This is a big bold idea — ThingBrowser, ThingServer, and TML forming an open, extensible, general purpose AR platform that lets things self-identify and automatically bring up the appropriate AR application. There is a virtually limitless set of applications one can imagine using the ThingBrowser paradigm (see sidebar). Of course, PTC did not invent augmented reality. But they have proposed a scalable approach to creating a universe of new AR applications, enabling a whole new way for people to interact with the world, especially when combined with advances in optical head-mounted displays.
Impact of ThingX for PTC — Questions Remain
Time will tell how this will all play out. Certainly the framework and direction PTC laid out at ThingEvent represents another significant step in their journey as a design-centric company that is extending the use of design data out into the physical world. What is less certain is how far PTC wants to take this into the much more enormous and infinitely diverse potential future uses of a ThingBrowser outside of PTC’s core focus, as suggested above.
Many questions remain for me, although PTC may have good answers on some of these. Is PTC’s introduction of the ThingBrowser meant just to get things going, or do they want to be in the browser business for the long haul?6 What is the commercial value for PTC of owning a browser business? There is unlikely to be a direct revenue contribution from such a business, since the expectation is that browsers are free. However, it could open up many possibilities for them. Will they offer an open API to add virtually any type of identification methodology to ThingBrowser? Is TML going to be submitted to W3C to become a truly open standard that is managed by an independent body? Where will PTC draw the boundaries on the kinds and sources of information they incorporate in the ThingBrowser?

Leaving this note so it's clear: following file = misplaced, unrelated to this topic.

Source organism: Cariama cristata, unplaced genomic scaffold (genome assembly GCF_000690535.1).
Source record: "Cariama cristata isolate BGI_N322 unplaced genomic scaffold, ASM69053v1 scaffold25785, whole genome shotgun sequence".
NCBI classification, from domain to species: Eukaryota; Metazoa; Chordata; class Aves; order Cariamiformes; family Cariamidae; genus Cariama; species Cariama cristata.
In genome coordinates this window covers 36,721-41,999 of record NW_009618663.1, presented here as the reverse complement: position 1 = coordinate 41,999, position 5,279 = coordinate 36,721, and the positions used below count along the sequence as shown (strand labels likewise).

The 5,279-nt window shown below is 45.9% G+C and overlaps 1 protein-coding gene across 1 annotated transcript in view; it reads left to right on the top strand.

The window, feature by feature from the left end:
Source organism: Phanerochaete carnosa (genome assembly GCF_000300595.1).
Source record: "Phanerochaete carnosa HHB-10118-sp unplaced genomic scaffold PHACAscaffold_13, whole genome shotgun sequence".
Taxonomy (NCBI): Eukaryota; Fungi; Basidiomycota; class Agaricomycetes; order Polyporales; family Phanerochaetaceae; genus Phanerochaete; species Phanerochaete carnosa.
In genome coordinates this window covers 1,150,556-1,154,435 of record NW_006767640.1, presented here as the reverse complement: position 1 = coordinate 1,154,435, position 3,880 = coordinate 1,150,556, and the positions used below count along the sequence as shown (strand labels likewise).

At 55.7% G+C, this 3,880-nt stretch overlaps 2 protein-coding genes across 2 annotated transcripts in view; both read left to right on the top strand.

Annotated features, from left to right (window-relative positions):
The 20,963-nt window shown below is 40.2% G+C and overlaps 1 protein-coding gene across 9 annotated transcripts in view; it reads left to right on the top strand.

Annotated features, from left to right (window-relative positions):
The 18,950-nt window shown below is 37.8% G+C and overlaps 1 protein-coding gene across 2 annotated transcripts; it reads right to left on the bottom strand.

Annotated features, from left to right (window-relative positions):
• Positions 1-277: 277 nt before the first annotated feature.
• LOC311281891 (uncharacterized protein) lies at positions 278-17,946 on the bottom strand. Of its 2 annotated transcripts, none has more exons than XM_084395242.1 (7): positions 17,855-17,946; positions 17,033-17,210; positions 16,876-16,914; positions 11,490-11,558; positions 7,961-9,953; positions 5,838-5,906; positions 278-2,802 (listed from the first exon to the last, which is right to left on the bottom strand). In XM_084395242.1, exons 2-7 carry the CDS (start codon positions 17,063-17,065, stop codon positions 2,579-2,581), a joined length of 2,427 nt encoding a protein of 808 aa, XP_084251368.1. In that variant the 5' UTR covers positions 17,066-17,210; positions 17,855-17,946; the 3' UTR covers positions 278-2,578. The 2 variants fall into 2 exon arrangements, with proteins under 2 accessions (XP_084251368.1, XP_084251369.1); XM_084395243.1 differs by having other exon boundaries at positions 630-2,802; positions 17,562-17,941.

A Valuable and Important Initiative for PTC
Regardless of the answers to those questions, ThingX is a major valuable initiative for PTC. It enables them to take their vision of app-building scalability to the next level with AR-oriented apps. It will help their customers in many ways, such as guiding the end user through tasks that previously required bringing an expensive skilled field technician on site. Or speeding up diagnostic and repair tasks while reducing errors. Or significantly reducing dependence on a shrinking pool of highly skilled technicians. Or providing highly extensible, upgradeable, and customizable dashboards and controls on their products, without requiring actual physical displays or controls, which adds expense and parts that can fail. This also makes products extremely configurable — the same base model can be turned into many different models with different capabilities just through software — the UX can be customized as easily as the UX of a software application. In short, whether or not PTC taps into the much broader universe of possibilities that ThingBrowser could enable, there is plenty of room for them to use ThingX initiative and new AR capabilities to do great things and realize value within their own domain and areas of focus.
1 I talked to the KTM folks after the demo about how the bike is connected. For this demo, they used a direct Bluetooth connection, but stressed it was only a prototype. They still have work to do before these capabilities are commercialized and were not sure yet which communications technology would be used to connect the bike to the network. — Return to article text above
2 In this case, it was Mike Campbell, PTC’s EVP, Digital Twin, role-playing a technician. — Return to article text above
3 A single type of thing would often have several different apps associated with it, depending on the role and context of the person interacting with it. For example, a washing machine might have an assembly-instructions augmented reality application for the worker building the machine on the manufacturing line, a marketing/information-oriented AR application for the consumer in the store who is trying to make a purchasing decision, an installation AR app for the crew delivering and installing the washing machine, a use/monitor app for the owner using the washing machine in the home, a diagnose/service/repair app for the service technician who is coming in to repair it, and so forth. — Return to article text above
4 Facial recognition and optical object recognition require sophisticated video analytics. We’ve seen significant advances in those areas recently and expect to see more. Object recognition algorithms might tell you the type (i.e. make and model), but not identify which specific instance (e.g. serial number) of that type of object it is. — Return to article text above
5 The same app might be used voluntarily by citizens who wish to help; sending an alert to the police when the citizen drives by a stolen vehicle and warning the citizen not to approach that vehicle. — Return to article text above
6 I suspect they will decide questions like this over time, as they see how things evolve. — Return to article text above
To view other articles from this issue of the brief, click here.